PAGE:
ARGYLE — Argyle senior Brandon Boyzuick knew what he needed to do as a brother, not a teammate, in Game 1 of last week’s playoff series against Sanger.
Boyzuick stepped a few feet to his left in the infield dirt and encouraged his younger brother, sophomore Tanner Boyzuick, telling him what he needed to hear in that moment.
Against one of Argyle’s biggest rivals — in the playoffs — the starting shortstop and younger Boyzuick committed one of three errors that allowed the Indians to come back and take the first game of the series.
When the Boyzuicks retreated to their house, Tanner told his brother that the next day wouldn’t be the last time the two played on the same field together.
“I had to keep my head high, though, because I knew I had to come back the next day stronger than I did that day,” Tanner Boyzuick said. “I knew I couldn’t let him down again.”
Tanner didn’t, and he was right.
Tanner, Brandon and the rest of the Eagles will try to topple Texarkana Pleasant Grove in this weekend’s Class 3A Region II semifinal series and be one of eight remaining teams in the state bracket. Game 1 of the best-of-three set is scheduled for 7 p.m. Thursday at McKinney Boyd.
The Eagles (27-8-1) recovered from the Game 1 loss to win the best-of-three series against Sanger and set up the matchup against Pleasant Grove, a team that’s reached the 3A state tournament the last three years.
Brandon said Tanner’s error against the Indians — a groundball the sophomore probably should have backhanded — was not indicative of his ability.
“I knew he was going to be OK,” Brandon Boyzuick said. “I knew he was in the right mindset for the next play and was going to put it past him, but I knew I needed to say something to him just to make sure that he knew.”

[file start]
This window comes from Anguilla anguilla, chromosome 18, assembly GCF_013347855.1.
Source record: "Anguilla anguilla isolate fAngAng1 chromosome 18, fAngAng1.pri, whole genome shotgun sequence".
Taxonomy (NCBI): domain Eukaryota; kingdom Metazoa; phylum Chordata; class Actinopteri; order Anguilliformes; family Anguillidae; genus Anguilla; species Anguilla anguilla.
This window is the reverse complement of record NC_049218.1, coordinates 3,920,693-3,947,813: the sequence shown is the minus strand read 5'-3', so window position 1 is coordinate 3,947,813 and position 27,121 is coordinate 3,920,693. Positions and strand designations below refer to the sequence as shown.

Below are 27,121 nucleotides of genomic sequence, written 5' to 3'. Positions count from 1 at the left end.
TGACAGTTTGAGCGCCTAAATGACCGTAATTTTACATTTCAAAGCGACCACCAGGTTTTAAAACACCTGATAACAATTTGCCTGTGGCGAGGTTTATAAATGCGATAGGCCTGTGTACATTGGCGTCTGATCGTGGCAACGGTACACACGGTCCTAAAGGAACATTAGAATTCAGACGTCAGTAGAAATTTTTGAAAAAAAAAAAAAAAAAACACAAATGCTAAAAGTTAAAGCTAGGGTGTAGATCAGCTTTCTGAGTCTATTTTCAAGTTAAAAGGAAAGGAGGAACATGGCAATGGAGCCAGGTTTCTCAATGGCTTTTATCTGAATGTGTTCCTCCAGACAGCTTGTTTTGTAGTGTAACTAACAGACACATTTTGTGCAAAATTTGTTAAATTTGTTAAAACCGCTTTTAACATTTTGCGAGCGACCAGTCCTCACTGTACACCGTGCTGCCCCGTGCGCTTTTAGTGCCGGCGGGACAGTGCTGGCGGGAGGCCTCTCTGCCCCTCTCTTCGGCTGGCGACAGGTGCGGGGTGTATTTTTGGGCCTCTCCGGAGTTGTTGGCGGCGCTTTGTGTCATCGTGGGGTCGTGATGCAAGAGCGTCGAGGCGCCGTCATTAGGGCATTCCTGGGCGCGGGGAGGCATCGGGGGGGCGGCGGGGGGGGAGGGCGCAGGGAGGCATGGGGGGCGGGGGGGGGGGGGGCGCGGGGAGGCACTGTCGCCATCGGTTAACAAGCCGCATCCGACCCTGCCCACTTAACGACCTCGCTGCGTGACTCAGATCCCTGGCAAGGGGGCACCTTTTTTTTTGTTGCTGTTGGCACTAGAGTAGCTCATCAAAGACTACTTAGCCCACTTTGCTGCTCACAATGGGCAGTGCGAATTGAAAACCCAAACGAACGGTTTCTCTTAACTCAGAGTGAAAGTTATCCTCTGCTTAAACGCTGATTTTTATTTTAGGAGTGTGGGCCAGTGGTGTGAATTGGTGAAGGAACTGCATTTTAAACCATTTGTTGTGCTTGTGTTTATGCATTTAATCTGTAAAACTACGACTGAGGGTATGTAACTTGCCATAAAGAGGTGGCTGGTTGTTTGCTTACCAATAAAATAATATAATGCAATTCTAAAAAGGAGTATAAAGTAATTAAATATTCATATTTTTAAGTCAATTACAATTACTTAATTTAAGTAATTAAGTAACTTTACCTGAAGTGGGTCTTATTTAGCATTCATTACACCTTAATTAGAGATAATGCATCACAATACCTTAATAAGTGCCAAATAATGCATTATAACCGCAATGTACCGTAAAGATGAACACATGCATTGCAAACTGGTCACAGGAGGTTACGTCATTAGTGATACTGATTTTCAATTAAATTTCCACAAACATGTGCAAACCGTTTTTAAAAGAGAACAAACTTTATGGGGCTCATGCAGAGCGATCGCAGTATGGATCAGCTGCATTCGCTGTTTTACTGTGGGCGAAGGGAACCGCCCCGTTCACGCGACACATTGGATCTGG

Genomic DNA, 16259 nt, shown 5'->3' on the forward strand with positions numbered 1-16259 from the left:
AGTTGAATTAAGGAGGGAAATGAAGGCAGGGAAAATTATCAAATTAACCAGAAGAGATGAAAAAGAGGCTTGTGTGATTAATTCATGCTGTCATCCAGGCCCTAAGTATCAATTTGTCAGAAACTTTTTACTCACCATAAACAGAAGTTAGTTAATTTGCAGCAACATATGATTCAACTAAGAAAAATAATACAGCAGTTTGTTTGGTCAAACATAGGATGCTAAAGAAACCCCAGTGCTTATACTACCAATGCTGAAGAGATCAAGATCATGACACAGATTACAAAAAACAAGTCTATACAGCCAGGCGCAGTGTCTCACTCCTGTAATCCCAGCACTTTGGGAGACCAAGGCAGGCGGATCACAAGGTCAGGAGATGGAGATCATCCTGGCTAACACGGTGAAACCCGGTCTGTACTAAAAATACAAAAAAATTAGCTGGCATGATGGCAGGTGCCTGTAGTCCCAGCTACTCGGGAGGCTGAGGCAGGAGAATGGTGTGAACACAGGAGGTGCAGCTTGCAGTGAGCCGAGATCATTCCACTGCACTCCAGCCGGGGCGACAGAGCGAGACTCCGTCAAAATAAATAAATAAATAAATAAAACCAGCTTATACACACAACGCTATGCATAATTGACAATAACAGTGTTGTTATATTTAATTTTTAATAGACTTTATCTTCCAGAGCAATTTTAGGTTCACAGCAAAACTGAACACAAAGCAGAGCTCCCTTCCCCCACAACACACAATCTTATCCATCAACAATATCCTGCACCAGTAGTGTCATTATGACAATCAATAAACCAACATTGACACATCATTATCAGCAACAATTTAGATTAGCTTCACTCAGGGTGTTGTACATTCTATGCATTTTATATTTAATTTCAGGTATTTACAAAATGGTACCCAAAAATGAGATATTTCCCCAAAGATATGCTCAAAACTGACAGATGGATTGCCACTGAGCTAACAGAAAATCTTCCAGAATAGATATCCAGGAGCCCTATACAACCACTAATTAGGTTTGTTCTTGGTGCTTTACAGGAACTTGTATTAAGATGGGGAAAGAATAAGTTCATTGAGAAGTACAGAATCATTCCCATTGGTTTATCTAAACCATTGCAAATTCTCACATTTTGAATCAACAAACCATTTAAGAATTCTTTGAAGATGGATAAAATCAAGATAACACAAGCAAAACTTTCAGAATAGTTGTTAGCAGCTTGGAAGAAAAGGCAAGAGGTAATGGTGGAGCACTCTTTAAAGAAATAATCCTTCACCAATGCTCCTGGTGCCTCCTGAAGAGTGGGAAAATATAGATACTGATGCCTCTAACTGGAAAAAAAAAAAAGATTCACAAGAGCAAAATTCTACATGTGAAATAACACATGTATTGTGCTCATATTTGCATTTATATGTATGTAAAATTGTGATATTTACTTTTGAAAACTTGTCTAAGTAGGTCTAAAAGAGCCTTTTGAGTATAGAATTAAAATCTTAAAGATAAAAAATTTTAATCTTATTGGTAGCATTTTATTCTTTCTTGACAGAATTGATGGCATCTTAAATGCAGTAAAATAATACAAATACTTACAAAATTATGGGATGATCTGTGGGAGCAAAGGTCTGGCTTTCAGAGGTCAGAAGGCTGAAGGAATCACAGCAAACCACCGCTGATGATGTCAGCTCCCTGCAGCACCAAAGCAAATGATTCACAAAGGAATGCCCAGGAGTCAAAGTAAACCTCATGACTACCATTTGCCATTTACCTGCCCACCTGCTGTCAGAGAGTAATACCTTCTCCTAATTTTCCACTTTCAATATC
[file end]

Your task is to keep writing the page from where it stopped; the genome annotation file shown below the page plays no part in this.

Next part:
Last season, the brothers were on the same field occasionally. This season, they’ve been side by side all season.
Brandon started out at second base, but Argyle coach Ricky Griffin moved him to third base after Argyle’s bi-district playoff series against Bridgeport.
They’re not far apart in the batting order, either. Tanner bats second and is hitting .281, while Brandon is fifth in the lineup and hitting .306. Brandon will be headed to play at Cisco College next year.
Griffin threw Tanner out at shortstop at the beginning of the season, taking his brother’s spot. Griffin said the two have been fairly steady-handed in the infield throughout the season. For Griffin, it doesn’t hurt that the two infielders aren’t caught up in a family feud.
“The cool thing is they really like each other,” Griffin said. “Sometimes you get brothers and they fight and they’re competitive against each other, and these two aren’t. These two cheer for each other and they want each other to play as good as they can. They’re each other’s biggest fan.”
Brandon and Tanner’s posts on Twitter attest to that. Brandon was quick to give a shout-out to his brother after his first varsity home run. When the pair played together during a nondistrict game at Globe Life Park in Arlington, they not only talked about how cool it was to play at the home of the Rangers but how cool it was to play beside each other.
Despite being just two grades apart, the Boyzuick brothers only played together on one previous occasion. Along with the sporting events of their younger sister, Katie, it wasn’t uncommon for their parents, Mike and Sue, to be on opposite sides of the Dallas-Fort Worth area in different sets of bleachers.
For the last two years, the parents have been able to sit in the same set of stands to watch their sons play baseball.
“It’s been really special for Sue and I,” said Mike Boyzuick, who played minor league baseball for three years in the Los Angeles Dodgers and Milwaukee Brewers organizations. “To see them playing on the same infield, batting in the same order and having success contributing the way they have, it’s been awesome. “
Tanner and Brandon share the same feeling.
Next year Brandon will be at Cisco, and he said he’ll come back as much as he can to watch Tanner during his junior year. But until Brandon joins his family in the bleachers, he’ll be a few feet away from his brother in the infield dirt.
“It’s indescribable,” Brandon Boyzuick said. “I wish I could do this for the rest of my life. It’s the coolest thing ever. I wish I could play these next two years with him, too, but I know he’s going to do big things and keep it going.”
BEN BABY can be reached at 940-566-6869 and via Twitter at @Ben_Baby.